Email: quitwithcayenne@gmail.com













Ingesting lots of Cayenne Pepper helped me combat nicotine cravings and withdrawal symptoms.

This was the key to my success with quitting smoking for good!


Hi, I’m CP. I smoked cigarettes for 10 years. I finally quit with the help of Cayenne Pepper!

Was it a miracle substance? Sort of… but it certainly was not the only thing that helped me kick the habit (not by a long shot)! Truth is, there was a lot that went into me finally quitting. One thing is certain though, I could not have successfully quit (or survived the first month) without the help of Cayenne Pepper. I wanted to make this website so that I could document my story and share it with all those struggling to rid themselves of this terrible vice.


If you are contemplating quitting smoking, I implore you to make your next attempt your last. Killing yourself slowly and painfully with cigarettes is simply not the way to go (there are so many better ways)! Listen,we’ve all made mistakes in life. We’ve all had moments of weakness. We’ve all been duped by Big Tobacco. It’s time to show some strength. It’s time to take control. Prove not to others, but to yourself. It is your human right in life to reach for your maximum potential. And it’s okay to be okay with that (as difficult as that may sound). Don’t let smoking hold you back! Take charge of your own health the natural way right now! Let Cayenne Pepper help you quit smoking for good!


The following is my story. It ended up being a lot longer than I thought it would be. So, click here to jump down to the key points: KEY POINTS



    I started smoking at the end of highschool because… well, all of my friends did. Maybe that’s what I told myself. The truth is, I was an insecure and anxiety-prone individual. It was clear that smoking was an easy way to add some cheap mystique and general “self-harm cool”. At the time I didn’t really comprehend that I was using it as a crutch. I used smoking as a device to mask my insecurities. I suffer from a general social anxiety and restlessness of the spirit. I felt like cigarettes helped me cope with those things. It's true, they helped cast them aside, but they didn’t actually help me resolve those issues. Smoking is a great way to persuade your mind that you don’t need to be all that you can be. It’s a wonderful way to lower yourself, your aspirations, and your expectations. Perhaps I vaguely understood it at the time… but it didn’t really sink in just yet how utilizing this particular mask (nicotine and tar infused cancer sticks, haha) would simply ruin so many aspects of me. I should have seen a counselor or therapist… what would that have ruined? Maybe half a year of my time and 1/100th of the money I would eventually spend on tobacco? Anyways, absolutely blind to what I was doing, I only let my habit get worse. As soon as I entered college… things got really bad. I let cigarettes became my number one stress reliever. I enjoyed working hard and pushing the limits of my body. Cigarettes helped amplify that existence. Late nights of endless work… with wonderfully brief stress-relieving smoke breaks on the hour. I was a dirty smelly mess. And I was smoking everywhere all day long. At its worst, I was lighting up each time I exited a building.  It wasn’t until my senior year could I finally come to acknowledge how cigarettes had set me back. I was frail. I looked awful. My energy levels only rivaled others due to my willingness to endure pain. And my breathing… it was starting to get messed up. Near the end of my time in college I had an enlightening realization. Smoking had inhibited me more than it had provided for me. Yeah, I had gotten by and had good experiences… but it could have really been so much more. This crucial time in my life, I felt as if I had marred it. It’s sort of a regret that I still carry with me today. I knew smoking was wrong. I knew I couldn’t go on. This was 5 years before I was finally able to quit.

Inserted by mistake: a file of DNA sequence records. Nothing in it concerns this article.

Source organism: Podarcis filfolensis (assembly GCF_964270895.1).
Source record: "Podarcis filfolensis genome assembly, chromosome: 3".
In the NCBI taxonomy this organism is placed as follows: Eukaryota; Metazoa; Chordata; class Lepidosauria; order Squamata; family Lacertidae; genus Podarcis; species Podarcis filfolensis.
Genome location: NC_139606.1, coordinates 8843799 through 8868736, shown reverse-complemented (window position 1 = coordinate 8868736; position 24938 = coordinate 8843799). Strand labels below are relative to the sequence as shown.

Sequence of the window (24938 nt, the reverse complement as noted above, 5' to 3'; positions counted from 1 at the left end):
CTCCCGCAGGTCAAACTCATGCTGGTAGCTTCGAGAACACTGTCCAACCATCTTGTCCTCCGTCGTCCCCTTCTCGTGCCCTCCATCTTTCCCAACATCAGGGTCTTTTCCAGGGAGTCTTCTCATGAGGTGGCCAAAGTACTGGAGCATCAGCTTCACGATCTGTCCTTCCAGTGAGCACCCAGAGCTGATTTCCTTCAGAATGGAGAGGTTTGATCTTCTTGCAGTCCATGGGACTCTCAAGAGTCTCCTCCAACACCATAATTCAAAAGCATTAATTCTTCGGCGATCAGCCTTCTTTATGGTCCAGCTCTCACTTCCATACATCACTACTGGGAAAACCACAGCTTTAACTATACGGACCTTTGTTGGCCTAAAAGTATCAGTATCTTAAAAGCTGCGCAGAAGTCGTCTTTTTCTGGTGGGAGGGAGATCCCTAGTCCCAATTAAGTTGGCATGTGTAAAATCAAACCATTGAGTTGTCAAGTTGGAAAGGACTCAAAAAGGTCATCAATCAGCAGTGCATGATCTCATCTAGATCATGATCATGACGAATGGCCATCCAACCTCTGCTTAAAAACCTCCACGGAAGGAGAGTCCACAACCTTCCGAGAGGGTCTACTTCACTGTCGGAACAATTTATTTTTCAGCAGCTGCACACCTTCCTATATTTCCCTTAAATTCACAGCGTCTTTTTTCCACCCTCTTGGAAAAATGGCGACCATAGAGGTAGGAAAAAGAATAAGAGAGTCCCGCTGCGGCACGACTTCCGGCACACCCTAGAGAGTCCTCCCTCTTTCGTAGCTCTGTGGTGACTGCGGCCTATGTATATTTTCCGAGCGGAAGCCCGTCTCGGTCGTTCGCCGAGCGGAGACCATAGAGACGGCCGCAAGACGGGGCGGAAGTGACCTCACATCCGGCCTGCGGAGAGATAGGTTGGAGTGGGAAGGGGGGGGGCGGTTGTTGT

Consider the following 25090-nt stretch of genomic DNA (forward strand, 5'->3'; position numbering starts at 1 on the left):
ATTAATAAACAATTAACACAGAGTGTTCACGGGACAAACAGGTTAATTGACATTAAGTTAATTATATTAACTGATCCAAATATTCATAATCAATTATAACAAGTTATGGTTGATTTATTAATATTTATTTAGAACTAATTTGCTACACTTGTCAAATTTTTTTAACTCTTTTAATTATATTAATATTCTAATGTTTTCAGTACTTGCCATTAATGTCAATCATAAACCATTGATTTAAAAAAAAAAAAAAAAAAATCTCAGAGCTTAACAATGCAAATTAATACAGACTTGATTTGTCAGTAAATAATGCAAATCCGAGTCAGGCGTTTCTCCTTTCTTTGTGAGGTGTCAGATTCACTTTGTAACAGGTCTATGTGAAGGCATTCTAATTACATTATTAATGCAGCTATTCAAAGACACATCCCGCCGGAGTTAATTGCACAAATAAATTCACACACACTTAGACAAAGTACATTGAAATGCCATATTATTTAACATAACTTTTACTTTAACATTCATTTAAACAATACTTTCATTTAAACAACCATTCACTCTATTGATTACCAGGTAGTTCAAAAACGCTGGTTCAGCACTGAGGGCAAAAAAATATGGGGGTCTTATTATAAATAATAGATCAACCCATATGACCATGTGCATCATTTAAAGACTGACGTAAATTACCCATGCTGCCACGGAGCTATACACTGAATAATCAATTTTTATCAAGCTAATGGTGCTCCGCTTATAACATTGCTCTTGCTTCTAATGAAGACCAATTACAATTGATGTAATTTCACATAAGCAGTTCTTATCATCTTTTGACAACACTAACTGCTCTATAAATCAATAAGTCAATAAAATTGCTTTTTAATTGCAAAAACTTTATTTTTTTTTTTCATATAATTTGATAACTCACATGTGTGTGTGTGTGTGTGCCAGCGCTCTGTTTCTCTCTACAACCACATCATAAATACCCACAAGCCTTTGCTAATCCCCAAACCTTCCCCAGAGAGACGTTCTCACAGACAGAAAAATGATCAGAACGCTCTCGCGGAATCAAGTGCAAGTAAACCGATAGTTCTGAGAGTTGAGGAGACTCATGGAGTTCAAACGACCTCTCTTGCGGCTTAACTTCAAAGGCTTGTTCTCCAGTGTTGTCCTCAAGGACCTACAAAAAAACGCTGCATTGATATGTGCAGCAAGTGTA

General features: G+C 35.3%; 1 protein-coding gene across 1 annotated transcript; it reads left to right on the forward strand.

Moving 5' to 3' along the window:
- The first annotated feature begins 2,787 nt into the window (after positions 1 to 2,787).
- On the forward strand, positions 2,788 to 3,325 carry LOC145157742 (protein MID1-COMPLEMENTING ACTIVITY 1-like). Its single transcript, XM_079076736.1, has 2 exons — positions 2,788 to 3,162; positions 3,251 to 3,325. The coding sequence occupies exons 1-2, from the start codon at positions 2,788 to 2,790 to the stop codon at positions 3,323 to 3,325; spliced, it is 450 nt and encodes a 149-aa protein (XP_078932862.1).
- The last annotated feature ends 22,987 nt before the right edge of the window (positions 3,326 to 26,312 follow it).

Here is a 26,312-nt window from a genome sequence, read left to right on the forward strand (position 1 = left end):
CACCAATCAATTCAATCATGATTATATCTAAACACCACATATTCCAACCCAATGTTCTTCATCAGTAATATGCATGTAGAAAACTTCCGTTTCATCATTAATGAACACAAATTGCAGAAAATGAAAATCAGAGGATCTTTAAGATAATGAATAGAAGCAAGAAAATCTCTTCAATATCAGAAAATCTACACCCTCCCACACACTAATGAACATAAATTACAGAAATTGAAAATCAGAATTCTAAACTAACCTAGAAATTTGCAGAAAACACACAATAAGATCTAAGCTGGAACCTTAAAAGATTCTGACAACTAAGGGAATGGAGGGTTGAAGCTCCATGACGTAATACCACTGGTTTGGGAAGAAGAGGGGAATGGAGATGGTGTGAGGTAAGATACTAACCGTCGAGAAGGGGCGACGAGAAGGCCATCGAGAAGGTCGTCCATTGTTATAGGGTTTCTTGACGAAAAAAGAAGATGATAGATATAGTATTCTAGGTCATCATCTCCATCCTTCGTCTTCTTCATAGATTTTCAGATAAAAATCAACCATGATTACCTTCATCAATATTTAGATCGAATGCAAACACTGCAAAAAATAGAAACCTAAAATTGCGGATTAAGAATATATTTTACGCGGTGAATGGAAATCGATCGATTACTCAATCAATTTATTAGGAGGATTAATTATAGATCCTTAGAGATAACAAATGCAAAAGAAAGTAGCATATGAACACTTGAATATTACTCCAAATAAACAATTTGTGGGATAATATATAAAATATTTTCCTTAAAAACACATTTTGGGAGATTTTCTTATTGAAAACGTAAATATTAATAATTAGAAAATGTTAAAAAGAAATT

My first successful attempt was at the start of my senior year of college. I went cold turkey and joined an intensive yoga/meditation program. I ate healthy and completely cleaned up everything I owned (clothes, living space, car, etc.). Everything was fresh. Everything was in order. I hadn’t been reminded of that kind of living for a long time. It was an experience that would really stick with me. You know what? Life is pretty awesome when it’s neat and clean. Cleanliness is a powerful thing! Although this attempt would last only until my first major exam (about 2 and a half months), I learned a lot. The most valuable lesson being: the non-smoking world is a really nice place to exist.